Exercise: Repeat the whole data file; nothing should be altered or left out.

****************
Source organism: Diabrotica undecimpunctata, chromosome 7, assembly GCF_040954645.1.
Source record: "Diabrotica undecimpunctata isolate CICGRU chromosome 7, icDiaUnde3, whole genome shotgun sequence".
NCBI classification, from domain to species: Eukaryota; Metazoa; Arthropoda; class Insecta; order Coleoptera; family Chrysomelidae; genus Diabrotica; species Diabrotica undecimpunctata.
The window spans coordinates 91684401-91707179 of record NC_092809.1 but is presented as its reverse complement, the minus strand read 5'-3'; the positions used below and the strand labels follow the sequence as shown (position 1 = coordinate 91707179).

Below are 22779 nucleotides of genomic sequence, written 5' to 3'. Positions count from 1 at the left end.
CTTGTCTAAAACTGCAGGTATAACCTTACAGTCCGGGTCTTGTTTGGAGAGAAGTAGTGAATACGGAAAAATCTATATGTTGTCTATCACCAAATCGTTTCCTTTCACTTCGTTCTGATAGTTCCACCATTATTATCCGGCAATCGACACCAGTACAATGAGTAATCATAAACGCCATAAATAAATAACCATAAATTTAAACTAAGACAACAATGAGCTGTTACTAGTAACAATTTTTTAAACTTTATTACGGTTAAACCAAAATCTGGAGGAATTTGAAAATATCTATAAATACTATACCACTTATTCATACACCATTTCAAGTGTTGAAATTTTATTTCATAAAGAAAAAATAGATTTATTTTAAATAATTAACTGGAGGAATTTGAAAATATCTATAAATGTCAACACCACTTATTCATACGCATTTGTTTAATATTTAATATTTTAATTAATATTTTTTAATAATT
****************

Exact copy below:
Source organism: Diabrotica undecimpunctata, chromosome 7, assembly GCF_040954645.1.
Source record: "Diabrotica undecimpunctata isolate CICGRU chromosome 7, icDiaUnde3, whole genome shotgun sequence".
NCBI classification, from domain to species: Eukaryota; Metazoa; Arthropoda; class Insecta; order Coleoptera; family Chrysomelidae; genus Diabrotica; species Diabrotica undecimpunctata.
The window spans coordinates 91684401-91707179 of record NC_092809.1 but is presented as its reverse complement, the minus strand read 5'-3'; the positions used below and the strand labels follow the sequence as shown (position 1 = coordinate 91707179).

Below are 22779 nucleotides of genomic sequence, written 5' to 3'. Positions count from 1 at the left end.
CTTGTCTAAAACTGCAGGTATAACCTTACAGTCCGGGTCTTGTTTGGAGAGAAGTAGTGAATACGGAAAAATCTATATGTTGTCTATCACCAAATCGTTTCCTTTCACTTCGTTCTGATAGTTCCACCATTATTATCCGGCAATCGACACCAGTACAATGAGTAATCATAAACGCCATAAATAAATAACCATAAATTTAAACTAAGACAACAATGAGCTGTTACTAGTAACAATTTTTTAAACTTTATTACGGTTAAACCAAAATCTGGAGGAATTTGAAAATATCTATAAATACTATACCACTTATTCATACACCATTTCAAGTGTTGAAATTTTATTTCATAAAGAAAAAATAGATTTATTTTAAATAATTAACTGGAGGAATTTGAAAATATCTATAAATGTCAACACCACTTATTCATACGCATTTGTTTAATATTTAATATTTTAATTAATATTTTTTAATAATT